New Jersey Department of Transportation will spend $4.5 billion on capital improvements in the new fiscal year.
Officials released the department’s fiscal ’24 capital financing plan on Tuesday. It leans on a mix of state and federal funding to bankroll repairs and upgrades to transportation networks across New Jersey.
“This capital program reflects the need to prioritize spending by carefully evaluating transportation needs and targeting limited resources toward safety, fix it first and state of good repair initiatives,” focusing on “safety, infrastructure preservation, mass transit, mobility and congestion relief, and operations and maintenance,” the department said in a statement.
The plan spends $2.8 billion on bridges, roads and highways, with a small $131 million subset for multimodal freight projects and bicycle and pedestrian improvements.
The state’s commuter rail and bus service, NJ Transit, will receive $1.7 billion for an array of work.
Officials announced in April that NJ Transit faced a fiscal cliff as federal COVID-19 relief funding dries up and ridership struggles amid post-pandemic changes to office work, and they expected to see revenue shortfalls starting at $119 million in 2025 and growing to $957 million by 2027.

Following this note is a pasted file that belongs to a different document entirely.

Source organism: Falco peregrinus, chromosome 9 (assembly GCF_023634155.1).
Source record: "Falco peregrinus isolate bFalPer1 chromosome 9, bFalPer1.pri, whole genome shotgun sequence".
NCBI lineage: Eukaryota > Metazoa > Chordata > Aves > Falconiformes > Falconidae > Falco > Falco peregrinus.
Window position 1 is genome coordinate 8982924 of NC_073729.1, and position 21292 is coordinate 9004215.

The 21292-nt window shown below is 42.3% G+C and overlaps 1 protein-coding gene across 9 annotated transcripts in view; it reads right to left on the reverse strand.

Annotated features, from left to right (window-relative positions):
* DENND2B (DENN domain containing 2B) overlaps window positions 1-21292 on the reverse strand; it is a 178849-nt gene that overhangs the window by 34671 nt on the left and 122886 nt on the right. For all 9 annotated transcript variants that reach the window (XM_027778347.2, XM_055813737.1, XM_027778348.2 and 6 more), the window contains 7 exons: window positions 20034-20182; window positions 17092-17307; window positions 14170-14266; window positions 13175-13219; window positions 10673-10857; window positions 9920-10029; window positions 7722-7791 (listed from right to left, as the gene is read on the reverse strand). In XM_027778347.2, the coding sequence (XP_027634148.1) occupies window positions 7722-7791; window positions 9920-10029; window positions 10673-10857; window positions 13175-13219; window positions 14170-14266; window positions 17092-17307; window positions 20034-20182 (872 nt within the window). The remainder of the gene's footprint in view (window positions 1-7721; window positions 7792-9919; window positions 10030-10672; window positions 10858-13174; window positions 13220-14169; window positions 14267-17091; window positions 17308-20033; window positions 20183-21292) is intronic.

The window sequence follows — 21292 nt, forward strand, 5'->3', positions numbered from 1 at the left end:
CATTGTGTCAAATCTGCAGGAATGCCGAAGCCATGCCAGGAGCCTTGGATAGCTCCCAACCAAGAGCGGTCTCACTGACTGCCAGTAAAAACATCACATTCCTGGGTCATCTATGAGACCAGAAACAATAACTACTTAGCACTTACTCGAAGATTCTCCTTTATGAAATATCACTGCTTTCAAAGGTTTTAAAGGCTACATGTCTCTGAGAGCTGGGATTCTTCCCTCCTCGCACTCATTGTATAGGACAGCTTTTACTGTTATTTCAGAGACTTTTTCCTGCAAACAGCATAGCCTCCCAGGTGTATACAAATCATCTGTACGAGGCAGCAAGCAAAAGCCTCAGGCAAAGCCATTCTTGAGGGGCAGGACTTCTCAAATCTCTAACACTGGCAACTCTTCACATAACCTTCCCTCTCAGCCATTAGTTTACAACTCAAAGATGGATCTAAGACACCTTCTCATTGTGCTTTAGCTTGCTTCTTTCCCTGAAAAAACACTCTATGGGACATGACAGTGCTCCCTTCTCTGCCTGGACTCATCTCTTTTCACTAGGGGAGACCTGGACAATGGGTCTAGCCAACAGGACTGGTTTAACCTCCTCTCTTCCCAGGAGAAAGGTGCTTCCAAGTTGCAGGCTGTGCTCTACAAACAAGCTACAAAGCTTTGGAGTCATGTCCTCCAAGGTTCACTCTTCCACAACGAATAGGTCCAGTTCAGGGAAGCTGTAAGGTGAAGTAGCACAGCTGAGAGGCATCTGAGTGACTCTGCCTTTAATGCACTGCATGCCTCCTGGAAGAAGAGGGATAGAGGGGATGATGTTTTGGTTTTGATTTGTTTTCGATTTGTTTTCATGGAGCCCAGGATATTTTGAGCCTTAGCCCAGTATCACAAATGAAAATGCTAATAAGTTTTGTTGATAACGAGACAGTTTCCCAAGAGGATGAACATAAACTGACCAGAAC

NJ Transit has no dedicated funding stream and officials have instead relied on “the continued use of capital funds for operating expenditures,” said William Glasgall, senior director for public finance at the Volcker Alliance.
“The governor has dialed that back but it does continue, although the FY24 budget isn’t enacted yet,” he said.
New Jersey Assemblymember Eliana Pintor Marin, D-Essex, chair of the budget committee, said last week during a budget hearing with transportation officials that finding NJ Transit a dedicated funding source would likely not be addressed in the fiscal 2024 budget.
The New Jersey Transportation Trust Fund Authority plans to sell $938 million of tax-exempt special obligation revenue bonds in a two-tranche deal tentatively scheduled to price May 25, according to an online investor presentation.
The deal includes $674 million of transportation program bonds, 2023 Series AA, to refund outstanding bonds; and $262.8 of transportation system bonds, 2023 Series A system bonds to defease outstanding bonds subject to a tender offer from the authority.
Following the recent to New Jersey’s state bond rating, the transportation trust fund authority’s linked ratings are also up.
S&P Global Ratings assigned the bonds an A-minus with a stable outlook, one notch below New Jersey’s issuer default rating as funding for debt service was subject to annual appropriation by the treasurer.
“We view New Jersey’s involvement as ultimate obligor as strong; the intended payment source of motor fuels tax, other transportation-related revenues, and state sales and use tax also as strong; and we believe there are no material political or administrative risks to the appropriation of debt service payments.
Fitch Ratings assigned the bonds its A rating, Kroll Bond Rating Agency its A rating and Moody’s Investors Service an A2 rating, all with outlooks stable.